The protests in Maoming, Guangdong over a planned PX plant continue to grow. The original protest, which took place on Sunday, reported turnout of 1,000 marched to show their opposition to the plant, citing environmental and health concerns. A follow-up protest on Thursday was ever larger, according to a report from Radio Free Asia based on eyewitness accounts. “I am here at the scene right now, and there are probably upwards of 20,000 people here [outside the government buildings in Maoming],” one source said. Another source on the scene estimated the number of protestors at “definitely much more than” 1,000.
The protests have also spread geographically, branching out to other cities in Guangdong. Following Tuesday’s protest in Guangzhou (the capital of Guangdong province), around 20 protestors gathered in Shenzhen on Thursday to protest the PX plant. South China Morning Post reported that the Shenzhen protestors were “taken away by police” after about 10 minutes.
Police responses to the protests have become as touchy of an issue as the plans to build the PX plant. The protests in Guangdong were motivated at least in part by a desire to draw attention to violent methods used to disperse protestors in Maoming. The BBC said it has received reports of police in Maoming using clubs to beat protestors as well as using tear gas and pepper spray to disperse crowds. The BBC cautioned, however, that it could not verify these claims.
Rumor has it that police killed 15 and injured 300 during the original protest in Maoming. In a press conference [Chinese], Maoming’s deputy director of public security Zhou Peizhou denied these claims, but admitted that over a dozen people were “accidentally” injured in clashes between police and protestors. According to Maoming officials, the city’s hospitals treated 15 wounded in the clashes, including four police officers. Zhou claimed that rumors of police brutality originated from pictures of casualties from a fatal traffic accident that occurred early on Monday morning.
In his description of the events, Maoming’s deputy mayor Liang Luoyue drew a distinction between the early morning protests, where 1,000 demonstrators acted “rationally and peacefully” and “an extremely small group of provocateurs” who became violent later in the afternoon. Once the violence began, Liang said, police took action “according to the law” to disperse the crowds. According to Zhou, 18 of those “unlawful” protestors have been detained for “disturbing social order.” An additional 26 have received “administrative punishments.”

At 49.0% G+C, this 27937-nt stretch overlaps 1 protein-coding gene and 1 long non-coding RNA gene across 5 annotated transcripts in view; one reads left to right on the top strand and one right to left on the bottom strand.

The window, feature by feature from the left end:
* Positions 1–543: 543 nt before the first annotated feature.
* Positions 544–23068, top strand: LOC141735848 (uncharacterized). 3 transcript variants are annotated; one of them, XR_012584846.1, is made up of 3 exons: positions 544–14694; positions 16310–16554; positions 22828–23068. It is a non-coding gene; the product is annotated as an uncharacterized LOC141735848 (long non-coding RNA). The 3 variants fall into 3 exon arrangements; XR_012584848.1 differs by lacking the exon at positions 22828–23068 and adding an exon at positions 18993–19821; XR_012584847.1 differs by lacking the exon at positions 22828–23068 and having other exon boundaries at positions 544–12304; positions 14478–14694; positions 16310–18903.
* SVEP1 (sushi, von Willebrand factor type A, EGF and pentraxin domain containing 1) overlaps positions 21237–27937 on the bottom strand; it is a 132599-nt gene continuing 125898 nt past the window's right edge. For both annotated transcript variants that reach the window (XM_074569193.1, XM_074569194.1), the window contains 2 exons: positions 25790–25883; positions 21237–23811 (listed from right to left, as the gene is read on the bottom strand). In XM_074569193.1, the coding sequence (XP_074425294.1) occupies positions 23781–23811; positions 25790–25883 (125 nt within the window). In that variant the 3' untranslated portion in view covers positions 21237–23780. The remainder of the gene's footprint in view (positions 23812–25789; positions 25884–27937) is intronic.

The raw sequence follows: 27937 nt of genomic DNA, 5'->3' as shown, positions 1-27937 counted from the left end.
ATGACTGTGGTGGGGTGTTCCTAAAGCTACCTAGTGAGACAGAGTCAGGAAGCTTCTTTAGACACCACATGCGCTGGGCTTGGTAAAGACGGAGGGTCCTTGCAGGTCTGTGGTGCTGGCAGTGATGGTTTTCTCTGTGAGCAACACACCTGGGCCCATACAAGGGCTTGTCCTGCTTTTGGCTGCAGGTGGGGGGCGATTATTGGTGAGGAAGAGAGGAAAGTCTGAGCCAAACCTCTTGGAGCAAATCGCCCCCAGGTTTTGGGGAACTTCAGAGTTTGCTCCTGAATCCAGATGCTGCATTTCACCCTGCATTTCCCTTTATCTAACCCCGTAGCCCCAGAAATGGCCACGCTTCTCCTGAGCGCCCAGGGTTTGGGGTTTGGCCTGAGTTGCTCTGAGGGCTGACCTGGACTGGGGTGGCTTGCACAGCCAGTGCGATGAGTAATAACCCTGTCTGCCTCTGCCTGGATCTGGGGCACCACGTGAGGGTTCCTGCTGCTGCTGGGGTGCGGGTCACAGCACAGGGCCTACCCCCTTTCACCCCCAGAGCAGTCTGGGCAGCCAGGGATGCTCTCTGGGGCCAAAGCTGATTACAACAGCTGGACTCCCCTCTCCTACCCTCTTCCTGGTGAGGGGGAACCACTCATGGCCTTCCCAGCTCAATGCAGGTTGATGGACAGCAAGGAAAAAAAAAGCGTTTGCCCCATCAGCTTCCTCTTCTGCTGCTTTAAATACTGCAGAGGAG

As rumors about Maoming fly, social media accounts of the protests are a sensitive issue. The website Free Weibo, which offers “censor free” Weibo searches, showed many posts containing the Chinese characters for Maoming that had already been deleted by censors. China Digital Times noted that on March 31, the day after the original protest, searches for “Maoming” and “PX” were blocked on Sina Weibo.
However, “Maoming” was not a banned search term on Sina Weibo as of 12:30 EST on Friday. One uncensored Weibo post even combined two potentially sensitive topics by asking readers to sign a White House petition that urges U.S. President Barack Obama to call Xi Jinping and request an end to the violence.
China Digital Times’ archive of censorship instructions issues by government offices included the following bulletin from the Guangdong Propaganda Department: “All websites are kindly asked to take care to delete all calls for protest in Guangdong.” But as of Friday, there was no evidence from CDT’s sources of national-level edicts from the State Council Information Office on coverage of the Maoming events. Even the Guangdong Propoganda Department didn’t mention restrictions on discussing the protests that had already occurred.
In fact, the protests are receiving a wealth of coverage on China’s official media sites. People’s Daily now has a special section [Chinese] devoted to the happenings in Maoming—albeit with a heavy emphasis on refuting the rumors about the number of dead and injured. A subsection of the page contains photos of various newspapers bearing headlines reporting deaths in Maoming, as well as graphic pictures of bloody bodies. Each of these photos bears a super-imposed red circle with a line through it, and the Chinese word “谣言” meaning “rumor.”
Meanwhile, an English-language article in Xinhua called the protests an example of “the quandary for a local government seeking a balance between development and stability.” In the article, Xinhua outlined the Maoming government’s campaign to drum up public support for the PX plant, including positive reports in the local newspaper and the mailing of 100,000 brochures detailing the economic benefits of the plant. Yet Xinhua noted that these efforts backfired, instead rallying public opposition to the plant.
If that’s the case, it will be difficult for government officials to placate protestors, given that a credibility crisis was the original cause of the protests. In Thursday’s press conference, Deputy Mayor Liang said that the city government “has always placed a high level of importance on the people’s health and the protection of the environment.” Liang added, “We absolutely will not begin this project before society has achieved consensus.” If Maoming’s protestors believed that, they would not have taken to the streets in the first place.